Straight up, I have a real soft spot for railway stations. Especially disused ones in nearby historic colonial towns that don’t involve breaking any pesky trespassing laws to look at.
Situated 45km south of Sydney CBD, Helensburgh township (FKA Camp Creek) was established in the 1880s as a workers’ camp for the influx of coal miners who flocked there when coal was discovered, with much fanfare in 1884.
Today, Helensburgh has that sweet, slow paced country kind of vibe. As soon as you approach the town’s main street, a sense of being on the outskirts of Sydney hits you. In fact, although it’s closer to Heathcote, Helensburgh now actually falls under the the juristiction of Wollongong Council.
The ‘Helensburgh Tunnels’ actually refers to a group of seven now disused train tunnels stretching between Waterfall and Otford. These stations together made up the original section of what’s now known as the Illawarra line. Opening in 1889, the South Coast Railway as it was then called included:
- Metropolitan Tunnel
- Cawley Tunnel
- Helensburgh Tunnel
- Waterfall Tunnel
- Lilyvale No. 1 Tunnel
- Lilyvale No. 2 Tunnel
- Otford Tunnel
These seven tunnels were created by boring through the Bulgo ranges. The old Helensburgh Tunnel is one of the shortest on the alignment and sits at the bottom of the gully, sandwiched between the steep rock cutting of the man-made divide. It’s relatively short drive (or walk if you’re a fitness fan) down the winding road and at the bottom of the hill, just to your left is a dirt track off the suburban road. Make your way through the open air corridor and straight ahead, in the middle of a beautiful patch of sub-tropical rainforest is the gaping entrance to the tunnel and remains of the old station.
The elliptical shaped archway and handcrafted brickwork along both the tunnel and platform’s facade gives a distinctive sense of that quaint, Victorian-era charm. Walking through the cutting and surrounded by the sights and sounds of the bush feels like being instantly transported to a long forgotten world…it’s a lot like that classic children’s book The Secret Garden and it’s hard to imagine how different this deserted area once was – a bustling, loud train station overflowing with commuters and goods! Interestingly, the visible gentle curve along the length of the platform you can still see today (albeit now sprouting a few ferns) is actually a hallmark of early steam railway systems and design.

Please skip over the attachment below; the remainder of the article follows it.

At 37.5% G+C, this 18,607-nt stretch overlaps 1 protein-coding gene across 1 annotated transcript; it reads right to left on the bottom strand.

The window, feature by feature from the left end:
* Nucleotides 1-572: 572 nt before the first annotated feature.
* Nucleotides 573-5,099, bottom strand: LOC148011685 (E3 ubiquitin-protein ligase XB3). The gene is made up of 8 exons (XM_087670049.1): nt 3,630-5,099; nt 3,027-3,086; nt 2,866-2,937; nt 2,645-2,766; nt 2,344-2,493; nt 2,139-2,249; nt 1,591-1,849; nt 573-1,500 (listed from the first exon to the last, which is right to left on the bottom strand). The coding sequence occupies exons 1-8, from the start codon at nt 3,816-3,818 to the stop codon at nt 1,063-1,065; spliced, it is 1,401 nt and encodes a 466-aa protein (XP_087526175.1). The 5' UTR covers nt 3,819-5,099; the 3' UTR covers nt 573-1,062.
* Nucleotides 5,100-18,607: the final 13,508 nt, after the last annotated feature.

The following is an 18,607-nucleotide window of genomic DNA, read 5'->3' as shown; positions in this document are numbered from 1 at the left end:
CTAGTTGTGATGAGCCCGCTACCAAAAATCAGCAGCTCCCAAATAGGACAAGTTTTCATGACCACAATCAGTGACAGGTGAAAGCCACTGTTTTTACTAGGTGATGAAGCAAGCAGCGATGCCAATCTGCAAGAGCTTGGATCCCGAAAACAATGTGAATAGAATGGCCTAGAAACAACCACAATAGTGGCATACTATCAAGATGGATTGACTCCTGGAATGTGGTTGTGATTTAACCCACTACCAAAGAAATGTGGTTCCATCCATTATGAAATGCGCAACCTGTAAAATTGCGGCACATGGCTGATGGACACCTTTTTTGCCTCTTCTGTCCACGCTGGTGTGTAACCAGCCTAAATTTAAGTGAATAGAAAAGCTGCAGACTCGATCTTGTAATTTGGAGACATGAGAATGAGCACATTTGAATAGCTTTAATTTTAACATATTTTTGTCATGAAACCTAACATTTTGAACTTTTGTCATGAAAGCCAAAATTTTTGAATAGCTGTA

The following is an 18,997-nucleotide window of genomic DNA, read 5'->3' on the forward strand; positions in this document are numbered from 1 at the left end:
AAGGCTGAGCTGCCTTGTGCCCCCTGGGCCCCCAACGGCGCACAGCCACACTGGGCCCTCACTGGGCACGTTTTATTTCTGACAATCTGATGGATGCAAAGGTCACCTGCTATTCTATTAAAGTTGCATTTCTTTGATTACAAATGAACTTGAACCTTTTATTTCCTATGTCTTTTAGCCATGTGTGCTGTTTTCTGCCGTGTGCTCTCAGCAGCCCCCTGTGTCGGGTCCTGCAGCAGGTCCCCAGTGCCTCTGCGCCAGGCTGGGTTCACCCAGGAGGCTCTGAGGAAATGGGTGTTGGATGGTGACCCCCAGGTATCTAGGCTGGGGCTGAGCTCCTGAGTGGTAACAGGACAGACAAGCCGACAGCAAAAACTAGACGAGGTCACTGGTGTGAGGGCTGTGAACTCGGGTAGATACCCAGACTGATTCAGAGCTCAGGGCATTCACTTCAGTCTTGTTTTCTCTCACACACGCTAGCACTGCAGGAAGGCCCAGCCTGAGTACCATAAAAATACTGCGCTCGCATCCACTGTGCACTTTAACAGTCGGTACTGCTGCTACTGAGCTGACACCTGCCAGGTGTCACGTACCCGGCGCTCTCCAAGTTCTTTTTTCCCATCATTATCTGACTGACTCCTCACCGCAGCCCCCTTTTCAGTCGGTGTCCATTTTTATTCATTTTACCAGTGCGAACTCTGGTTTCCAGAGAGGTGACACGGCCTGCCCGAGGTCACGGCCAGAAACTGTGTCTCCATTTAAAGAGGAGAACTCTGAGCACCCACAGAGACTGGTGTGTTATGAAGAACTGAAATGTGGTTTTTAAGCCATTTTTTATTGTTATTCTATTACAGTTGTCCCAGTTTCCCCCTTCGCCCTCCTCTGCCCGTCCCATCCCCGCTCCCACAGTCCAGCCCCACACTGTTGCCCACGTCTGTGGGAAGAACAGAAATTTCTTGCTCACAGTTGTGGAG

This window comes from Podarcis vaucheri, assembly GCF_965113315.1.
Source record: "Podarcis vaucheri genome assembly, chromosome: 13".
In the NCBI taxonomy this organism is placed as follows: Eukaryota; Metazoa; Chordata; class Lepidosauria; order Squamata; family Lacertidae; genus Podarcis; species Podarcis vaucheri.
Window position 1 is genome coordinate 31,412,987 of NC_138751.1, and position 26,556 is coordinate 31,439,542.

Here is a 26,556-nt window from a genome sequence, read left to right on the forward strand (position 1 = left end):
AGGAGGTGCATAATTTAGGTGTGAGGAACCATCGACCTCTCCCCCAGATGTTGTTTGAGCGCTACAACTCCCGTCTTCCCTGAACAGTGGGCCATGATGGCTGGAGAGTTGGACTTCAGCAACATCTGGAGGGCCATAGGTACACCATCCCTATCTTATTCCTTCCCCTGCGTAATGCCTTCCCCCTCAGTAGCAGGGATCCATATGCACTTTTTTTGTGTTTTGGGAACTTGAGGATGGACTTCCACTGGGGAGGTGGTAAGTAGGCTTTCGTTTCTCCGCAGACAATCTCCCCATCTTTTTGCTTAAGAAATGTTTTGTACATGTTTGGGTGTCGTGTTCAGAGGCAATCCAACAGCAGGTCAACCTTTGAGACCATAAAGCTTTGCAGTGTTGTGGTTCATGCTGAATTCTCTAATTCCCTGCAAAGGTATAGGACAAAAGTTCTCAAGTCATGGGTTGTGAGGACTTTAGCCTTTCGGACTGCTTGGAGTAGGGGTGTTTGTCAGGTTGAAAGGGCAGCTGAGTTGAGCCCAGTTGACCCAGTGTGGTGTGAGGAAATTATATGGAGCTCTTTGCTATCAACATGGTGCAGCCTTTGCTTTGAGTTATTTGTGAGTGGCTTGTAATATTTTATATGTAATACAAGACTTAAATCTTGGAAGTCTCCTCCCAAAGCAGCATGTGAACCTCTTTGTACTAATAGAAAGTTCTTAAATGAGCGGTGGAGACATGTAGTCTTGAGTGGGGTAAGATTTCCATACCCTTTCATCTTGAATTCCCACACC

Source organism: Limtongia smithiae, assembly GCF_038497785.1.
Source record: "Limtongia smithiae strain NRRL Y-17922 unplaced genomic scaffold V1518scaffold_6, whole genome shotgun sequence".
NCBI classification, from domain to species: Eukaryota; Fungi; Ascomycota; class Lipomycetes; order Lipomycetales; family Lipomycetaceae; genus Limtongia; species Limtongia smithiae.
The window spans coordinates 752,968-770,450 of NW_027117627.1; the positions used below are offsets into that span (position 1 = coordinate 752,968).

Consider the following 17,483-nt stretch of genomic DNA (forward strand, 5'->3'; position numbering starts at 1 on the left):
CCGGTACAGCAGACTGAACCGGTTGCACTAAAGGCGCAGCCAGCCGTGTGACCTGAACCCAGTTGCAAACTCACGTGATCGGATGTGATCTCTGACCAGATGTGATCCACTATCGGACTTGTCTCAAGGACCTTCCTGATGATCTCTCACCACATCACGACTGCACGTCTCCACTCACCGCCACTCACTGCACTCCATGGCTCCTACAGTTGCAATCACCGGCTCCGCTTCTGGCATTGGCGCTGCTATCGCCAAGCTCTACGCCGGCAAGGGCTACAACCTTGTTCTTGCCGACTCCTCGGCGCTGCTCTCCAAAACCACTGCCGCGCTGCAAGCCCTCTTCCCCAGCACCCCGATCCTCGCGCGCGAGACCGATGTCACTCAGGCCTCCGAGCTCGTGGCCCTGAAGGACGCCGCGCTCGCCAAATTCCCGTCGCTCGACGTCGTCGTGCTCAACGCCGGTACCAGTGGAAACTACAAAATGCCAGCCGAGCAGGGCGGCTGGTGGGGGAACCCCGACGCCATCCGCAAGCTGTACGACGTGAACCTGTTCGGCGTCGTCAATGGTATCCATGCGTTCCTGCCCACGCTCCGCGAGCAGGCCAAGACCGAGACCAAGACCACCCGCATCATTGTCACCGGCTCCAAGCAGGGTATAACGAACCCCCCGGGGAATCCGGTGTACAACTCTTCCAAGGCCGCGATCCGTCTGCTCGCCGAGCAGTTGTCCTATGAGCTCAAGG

Admittedly, I wasn’t able to resist yelling ‘cooee’ a few (okay at least half a dozen) times down the tunnel, just to hear the unreal echo of my voice reverberating back to me. Probably not the most mature moment, but would do it again for sure.
During heavy rains, the tunnel is known to flood due to poor drainage flow, creating a stagnant lake said to be a unique canoeing spot. Paddling through the darkness, colonies of glow worms are apparently often visible. While this little solo explorer wasn’t so keen to walk the length of the relatively short 80m tunnel just to see some worms, others have and I commend them for their bravery and brilliant photos documenting their adventures. Legend has it somewhere down the stretch of tunnel are visible remnants from its former glory days as a mushroom farm, including an old tractor – someone with more guts than me will have to confirm or deny that one!
There are hushed whispers of ghost stories and hauntings, due to two confirmed deaths that occurred on the old South Coast train line. Am not one to believe in ghosts, but the factual circumstances surrounding the hauntings are right up my history and crime channel loving alley.
The first incident occurred on June 13, 1895 when young coal miner Robert Hales was struck by the steam train while walking along the track. The tunnels were a known shortcut used by locals and it’s said though he tried to run, he couldn’t make it to the end of the tunnel. The steam train struck him, his body was sliced in two and the parts found some distance away from the track. That’s some pretty grisly Dexter-style stuff right there.
Then on August 14, 1912, punter John Joseph McNamara having reportedly just won big at the Sydney horse races boarded a train back to Helensburgh, but never arrived at his destination. His battered body was later found on the tracks of nearby Otford tunnel – he’d suffered severe head, chest and neck injuries and his winnings had mysteriously vanished.
Unconfirmed rumour also has it that a young man once hung himself in the tunnel. While the gaping mouth of the tunnel certainly does have an eerie sense about it, not sure it’s the kind of place to pick for your last spot…likely it’s just an old ghost tale kids invented to entertain themselves before the internet was invented. Spooking yourself out by walking down the tunnel and being enveloped in the blackness is probably the olden day equivalent of saying ‘Candyman’ in the mirror seven times!
Sticking to the facts, The man who officially lays claim for discovering coal at Camp Cove and settling the Helensburgh town colony is, according to the history books (i.e Wiki) a bloke by the name of Mr Charles Harper. He played a big role in the development and construction of the new town and while there are conflicting reports on this, he’s also credited with naming Helenburgh after his daughter Helen. Harper died under premature and tragic circumstances on August 4th, 1888, when he was killed after a wire rope which was hauling an engine, snapped and hit him. Harper died a short time later, but his legend still lives on as a key part of Helenburgh’s history.